It is suggested that the subscriber keep a photocopy of all receipts submitted to the carrier. Thus any unpaid portion may be claimed as a deduction on your income tax return.

Source: CAO ORTHODONTIC ‘INSURANCE GUIDELINES (For Patients) 
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Points to remember:

  • Insurance companies do not pay orthodontists directly. Assigned payments are issued to the beneficiaries (patients);
  • Only one Certified Specialist in Orthodontics Standard Information Form is necessary to predetermine benefits;
  • Once benefits are known and approved, no other insurance forms are necessary from the orthodontic office.

Co-ordination of benefits

In a situation where two insurance subscribers both have orthodontic coverage, the person with the birthdate earlier in the year (e.g.: January vs July) is considered the primary or first subscriber.
The primary subscriber thus determined sends in the documents as outlined above to his/her carrier.
Then, the reply from the primary carrier is sent to the secondary carrier for adjudication.
You will find more details on insurance for orthodontic treatment and the process of submitting insurance claims on the Canadian Association of Orthodontists’ site.

Medical expenses tax credit

In Quebec, if you have paid an amount for medical expenses exceeding 3% of your net income and, the case being, the one of your spouse, you can get a non-refundable tax credit if you meet certain conditions determined by Revenu Québec.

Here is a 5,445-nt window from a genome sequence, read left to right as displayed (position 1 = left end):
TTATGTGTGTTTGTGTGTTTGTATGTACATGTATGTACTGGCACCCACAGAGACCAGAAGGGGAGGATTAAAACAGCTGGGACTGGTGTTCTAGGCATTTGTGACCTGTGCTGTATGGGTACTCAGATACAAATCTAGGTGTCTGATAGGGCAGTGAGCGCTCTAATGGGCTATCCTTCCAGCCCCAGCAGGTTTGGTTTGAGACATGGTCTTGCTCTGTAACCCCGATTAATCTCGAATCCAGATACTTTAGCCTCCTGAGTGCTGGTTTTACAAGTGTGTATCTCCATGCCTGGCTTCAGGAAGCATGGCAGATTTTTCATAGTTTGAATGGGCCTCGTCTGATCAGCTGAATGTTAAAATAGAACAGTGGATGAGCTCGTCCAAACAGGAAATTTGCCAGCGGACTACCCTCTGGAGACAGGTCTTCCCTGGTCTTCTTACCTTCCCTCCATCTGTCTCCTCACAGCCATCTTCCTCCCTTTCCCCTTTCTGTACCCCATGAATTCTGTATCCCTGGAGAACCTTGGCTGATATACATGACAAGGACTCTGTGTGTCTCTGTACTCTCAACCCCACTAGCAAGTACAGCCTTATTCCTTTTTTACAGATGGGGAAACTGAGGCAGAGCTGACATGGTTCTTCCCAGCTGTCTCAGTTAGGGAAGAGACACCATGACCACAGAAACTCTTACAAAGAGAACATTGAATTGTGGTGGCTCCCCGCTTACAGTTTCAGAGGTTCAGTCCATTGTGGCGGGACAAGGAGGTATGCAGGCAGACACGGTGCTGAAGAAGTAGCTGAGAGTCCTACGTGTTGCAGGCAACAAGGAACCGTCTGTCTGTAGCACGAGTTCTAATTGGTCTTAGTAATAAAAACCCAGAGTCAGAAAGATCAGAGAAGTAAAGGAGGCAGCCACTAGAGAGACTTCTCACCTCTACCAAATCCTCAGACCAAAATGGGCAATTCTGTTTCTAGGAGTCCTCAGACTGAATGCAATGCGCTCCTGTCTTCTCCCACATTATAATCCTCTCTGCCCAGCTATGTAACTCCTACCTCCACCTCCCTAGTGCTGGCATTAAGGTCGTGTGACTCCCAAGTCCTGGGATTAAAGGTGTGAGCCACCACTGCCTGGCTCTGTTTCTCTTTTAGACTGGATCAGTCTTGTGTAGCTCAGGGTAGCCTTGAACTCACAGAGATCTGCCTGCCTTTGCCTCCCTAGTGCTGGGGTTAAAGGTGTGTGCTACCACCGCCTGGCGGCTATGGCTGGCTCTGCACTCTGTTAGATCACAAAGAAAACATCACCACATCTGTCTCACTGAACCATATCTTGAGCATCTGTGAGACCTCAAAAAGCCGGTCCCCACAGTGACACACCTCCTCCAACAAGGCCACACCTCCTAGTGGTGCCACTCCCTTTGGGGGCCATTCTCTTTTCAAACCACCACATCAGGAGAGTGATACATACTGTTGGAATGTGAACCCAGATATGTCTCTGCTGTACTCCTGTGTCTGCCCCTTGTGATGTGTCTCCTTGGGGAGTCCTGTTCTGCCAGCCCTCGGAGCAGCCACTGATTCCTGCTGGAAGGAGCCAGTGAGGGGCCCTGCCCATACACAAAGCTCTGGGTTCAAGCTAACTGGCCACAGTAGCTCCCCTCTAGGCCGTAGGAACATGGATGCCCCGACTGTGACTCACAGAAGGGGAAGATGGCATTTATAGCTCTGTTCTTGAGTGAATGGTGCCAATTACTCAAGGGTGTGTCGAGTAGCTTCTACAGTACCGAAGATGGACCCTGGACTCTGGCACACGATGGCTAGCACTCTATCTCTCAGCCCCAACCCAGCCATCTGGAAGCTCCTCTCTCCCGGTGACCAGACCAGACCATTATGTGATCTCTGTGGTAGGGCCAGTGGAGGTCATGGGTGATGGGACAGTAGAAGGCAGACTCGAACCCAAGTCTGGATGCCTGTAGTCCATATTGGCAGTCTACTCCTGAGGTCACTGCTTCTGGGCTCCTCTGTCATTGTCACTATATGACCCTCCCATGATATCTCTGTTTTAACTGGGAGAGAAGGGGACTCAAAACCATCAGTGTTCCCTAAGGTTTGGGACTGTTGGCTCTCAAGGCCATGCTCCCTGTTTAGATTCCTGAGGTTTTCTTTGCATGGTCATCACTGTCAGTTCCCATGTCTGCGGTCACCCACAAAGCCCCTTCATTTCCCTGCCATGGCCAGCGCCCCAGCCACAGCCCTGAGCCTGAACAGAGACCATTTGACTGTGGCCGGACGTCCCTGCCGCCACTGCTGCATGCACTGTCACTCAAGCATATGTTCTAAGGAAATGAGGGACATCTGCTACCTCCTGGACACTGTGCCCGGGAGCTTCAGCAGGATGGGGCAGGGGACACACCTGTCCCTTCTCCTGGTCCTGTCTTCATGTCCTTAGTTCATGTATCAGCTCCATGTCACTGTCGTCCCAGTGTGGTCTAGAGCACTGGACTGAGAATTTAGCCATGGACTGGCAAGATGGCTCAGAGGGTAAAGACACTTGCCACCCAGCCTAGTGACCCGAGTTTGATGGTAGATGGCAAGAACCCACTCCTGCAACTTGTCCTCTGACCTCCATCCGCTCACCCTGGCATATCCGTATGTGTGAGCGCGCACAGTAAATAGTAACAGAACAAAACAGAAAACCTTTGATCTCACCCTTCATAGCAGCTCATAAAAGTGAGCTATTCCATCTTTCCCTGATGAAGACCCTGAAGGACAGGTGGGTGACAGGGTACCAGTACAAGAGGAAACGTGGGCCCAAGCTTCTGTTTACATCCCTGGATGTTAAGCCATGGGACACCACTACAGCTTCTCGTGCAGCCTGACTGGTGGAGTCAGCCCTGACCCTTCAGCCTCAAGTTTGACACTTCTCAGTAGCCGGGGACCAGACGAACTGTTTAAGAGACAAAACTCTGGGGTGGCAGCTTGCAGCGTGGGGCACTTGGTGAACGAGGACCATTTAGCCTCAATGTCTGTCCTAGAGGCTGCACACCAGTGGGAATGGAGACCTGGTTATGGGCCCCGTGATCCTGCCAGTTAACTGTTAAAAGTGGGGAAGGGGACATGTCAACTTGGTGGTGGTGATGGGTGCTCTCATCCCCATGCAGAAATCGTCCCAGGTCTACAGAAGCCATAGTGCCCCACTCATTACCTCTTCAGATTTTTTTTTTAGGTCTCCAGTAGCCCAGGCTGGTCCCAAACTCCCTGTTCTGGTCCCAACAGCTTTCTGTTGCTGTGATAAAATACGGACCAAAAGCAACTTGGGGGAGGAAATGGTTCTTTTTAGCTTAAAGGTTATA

Consult Revenu Québec’s site to learn more on the most common medical expenses and the maximum family income allowing for a tax credit. Click on this link: http://www.revenuquebec.ca/en/citoyen/credits/remb_maladie/default.aspx

  • To learn about the most common medical expenses eligible for a tax credit, follow this link: 381- Medica expenses
  • You can also download a document that provides the list of medical expenses eligible for a tax credit. Follow this link: Medical expenses.PDF http://www.revenuquebec.ca/en/sepf/publications/in/in-130.aspx
  • A brochure published by the Association des chirurgiens dentistes du Québec on tax credits for medical expenses with excellent examples applying to dentistry is available. For corporative reasons, the ACDQ asked us not to make the French brochure available.

In Canada, a non-refundable tax credit for medical expenses is also available. Consult the Canada Revenue Agency’s site to get more details. Follow this link: http://www.cra-arc.gc.ca/tx/ndvdls/tpcs/ncm-tx/rtrn/cmpltng/ddctns/lns300-350/331-eng.html